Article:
The news conference will also serve as a chance for the public to warm up to the ownership group and concept of a new team. Many fans of the last hockey team in town, the Augusta Lynx, said they're approaching the new venture with caution. Others are ready and willing to support a new team in a new league.
Beech Island resident Patricia Pinkston, a former Lynx season ticket holder, is one of the hesitant ones. She and the other 2008-09 season ticket holders were left with a stack of worthless tickets when the Lynx folded two months into the season, and the wounds haven't healed.
"We got conned," she said. "Financially, I can't afford to buy more tickets when I'm out the $700 already."
Pinkston said she wouldn't purchase any more hockey tickets until she was reimbursed for the old Lynx tickets. A group of five former Lynx season ticket holders looking for similar retribution filed a lawsuit in April seeking more than $3,000 from Lynx ownership, but the group dropped the suit over the summer on the advice of lawyers.
SPHL commissioner Jim Combs, who will reveal the new ownership group at today's news conference, said the owners are unaffiliated with the old Lynx ownership group and "shouldn't be held responsible for anything in the past."
Combs called the local fans' apprehension a "legitimate concern," and his introduction today will most likely include a request to fans to give the new team a chance.
Some former Lynx season ticket holders will do just that, including Mike Luxenberg, who said he had been a Lynx season ticket holder since the team first came to town more than a decade ago.
"There's a fair amount of distrust right now with hockey fans here," Luxenberg said. "I think these new owners have to do something. They ought to give first priority to the previous season ticket holders and let them get their old seats back or get seats together."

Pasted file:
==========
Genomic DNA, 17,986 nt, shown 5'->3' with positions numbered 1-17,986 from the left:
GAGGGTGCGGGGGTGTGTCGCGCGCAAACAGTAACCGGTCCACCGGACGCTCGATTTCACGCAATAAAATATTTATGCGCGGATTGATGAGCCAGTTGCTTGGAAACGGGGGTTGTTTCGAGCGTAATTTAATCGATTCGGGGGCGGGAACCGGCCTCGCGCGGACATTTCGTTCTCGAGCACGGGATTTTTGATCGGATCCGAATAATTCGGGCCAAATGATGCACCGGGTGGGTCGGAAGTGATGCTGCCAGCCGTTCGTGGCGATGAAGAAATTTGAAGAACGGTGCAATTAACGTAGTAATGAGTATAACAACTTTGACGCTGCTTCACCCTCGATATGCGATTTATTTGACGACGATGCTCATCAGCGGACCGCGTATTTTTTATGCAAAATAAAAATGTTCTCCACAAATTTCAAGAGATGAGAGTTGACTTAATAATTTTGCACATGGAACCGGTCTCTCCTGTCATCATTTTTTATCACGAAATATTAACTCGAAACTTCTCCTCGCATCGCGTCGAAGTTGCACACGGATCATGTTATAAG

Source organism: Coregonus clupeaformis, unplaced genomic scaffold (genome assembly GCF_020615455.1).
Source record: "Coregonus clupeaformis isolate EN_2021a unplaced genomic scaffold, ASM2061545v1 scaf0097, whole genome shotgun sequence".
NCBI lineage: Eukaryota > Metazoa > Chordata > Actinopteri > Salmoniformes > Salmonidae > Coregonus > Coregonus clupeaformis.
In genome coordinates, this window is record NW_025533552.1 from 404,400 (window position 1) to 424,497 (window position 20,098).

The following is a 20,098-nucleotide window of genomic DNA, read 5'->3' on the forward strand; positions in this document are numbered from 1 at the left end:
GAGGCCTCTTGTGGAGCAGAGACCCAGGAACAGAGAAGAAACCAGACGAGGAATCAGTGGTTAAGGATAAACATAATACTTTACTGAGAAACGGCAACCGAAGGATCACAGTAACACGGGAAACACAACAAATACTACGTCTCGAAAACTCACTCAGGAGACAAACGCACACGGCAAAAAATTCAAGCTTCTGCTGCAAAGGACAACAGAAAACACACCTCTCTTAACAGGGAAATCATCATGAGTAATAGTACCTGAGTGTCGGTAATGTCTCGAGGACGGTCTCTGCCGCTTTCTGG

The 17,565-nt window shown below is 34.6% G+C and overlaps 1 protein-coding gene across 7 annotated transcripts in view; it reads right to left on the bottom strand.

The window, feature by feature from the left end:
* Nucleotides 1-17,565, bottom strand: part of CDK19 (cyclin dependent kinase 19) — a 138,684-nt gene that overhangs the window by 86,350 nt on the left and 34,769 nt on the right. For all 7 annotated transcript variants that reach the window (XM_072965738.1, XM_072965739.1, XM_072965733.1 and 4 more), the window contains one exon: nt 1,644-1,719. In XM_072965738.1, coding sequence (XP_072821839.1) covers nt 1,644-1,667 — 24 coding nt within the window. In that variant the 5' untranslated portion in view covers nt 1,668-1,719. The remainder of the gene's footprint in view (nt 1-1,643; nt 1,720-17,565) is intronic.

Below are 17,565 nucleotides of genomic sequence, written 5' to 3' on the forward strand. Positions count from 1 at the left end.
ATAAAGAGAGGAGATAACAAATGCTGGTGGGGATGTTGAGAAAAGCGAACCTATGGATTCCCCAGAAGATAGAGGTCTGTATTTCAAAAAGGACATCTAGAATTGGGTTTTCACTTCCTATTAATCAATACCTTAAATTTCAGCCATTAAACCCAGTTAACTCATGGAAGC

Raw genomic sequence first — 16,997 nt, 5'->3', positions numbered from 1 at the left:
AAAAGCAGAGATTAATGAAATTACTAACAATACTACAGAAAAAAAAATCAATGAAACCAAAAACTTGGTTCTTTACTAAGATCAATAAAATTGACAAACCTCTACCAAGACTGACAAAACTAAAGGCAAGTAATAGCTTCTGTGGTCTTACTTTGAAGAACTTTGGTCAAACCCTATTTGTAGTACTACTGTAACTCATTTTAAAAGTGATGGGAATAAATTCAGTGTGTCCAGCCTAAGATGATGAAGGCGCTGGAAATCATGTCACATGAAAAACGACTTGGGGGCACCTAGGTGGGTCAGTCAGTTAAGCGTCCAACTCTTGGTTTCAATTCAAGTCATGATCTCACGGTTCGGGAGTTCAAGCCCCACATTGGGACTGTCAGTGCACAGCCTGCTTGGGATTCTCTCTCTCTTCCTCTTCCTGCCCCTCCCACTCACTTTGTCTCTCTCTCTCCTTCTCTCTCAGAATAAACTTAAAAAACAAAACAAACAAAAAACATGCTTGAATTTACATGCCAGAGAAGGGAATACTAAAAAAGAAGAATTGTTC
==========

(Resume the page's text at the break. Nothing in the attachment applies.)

Such a deal would be difficult for a new team to pull off. Combs said the new ownership group does not have access to records identifying past season ticket holders of a defunct team. The Lynx played in the ECHL, which has no affiliation with the SPHL, so no help could come from the league office, either.
But Combs hinted that there might still be some type of promotion for loyal fans.
"They're looking at some things they can do in that regard," Combs said of the new ownership group. "I want to make sure I say again that they shouldn't be held responsible for anything in the past. It's not fair to them. But I do know that they are going to try to do something anyway."
Former Lynx coach Jim Burton said he's aware of the anger and distrust held by many local hockey fans but said he thinks they'll eventually latch on to the new team.
"It would certainly be great if they can do something for the season ticket holders, because they're as loyal a group as they can be. But I don't know if that's economically possible," Burton said.
"I do think this team will be a better fit for Augusta. It's a run-and-gun style and a little more physical. People are going to like it."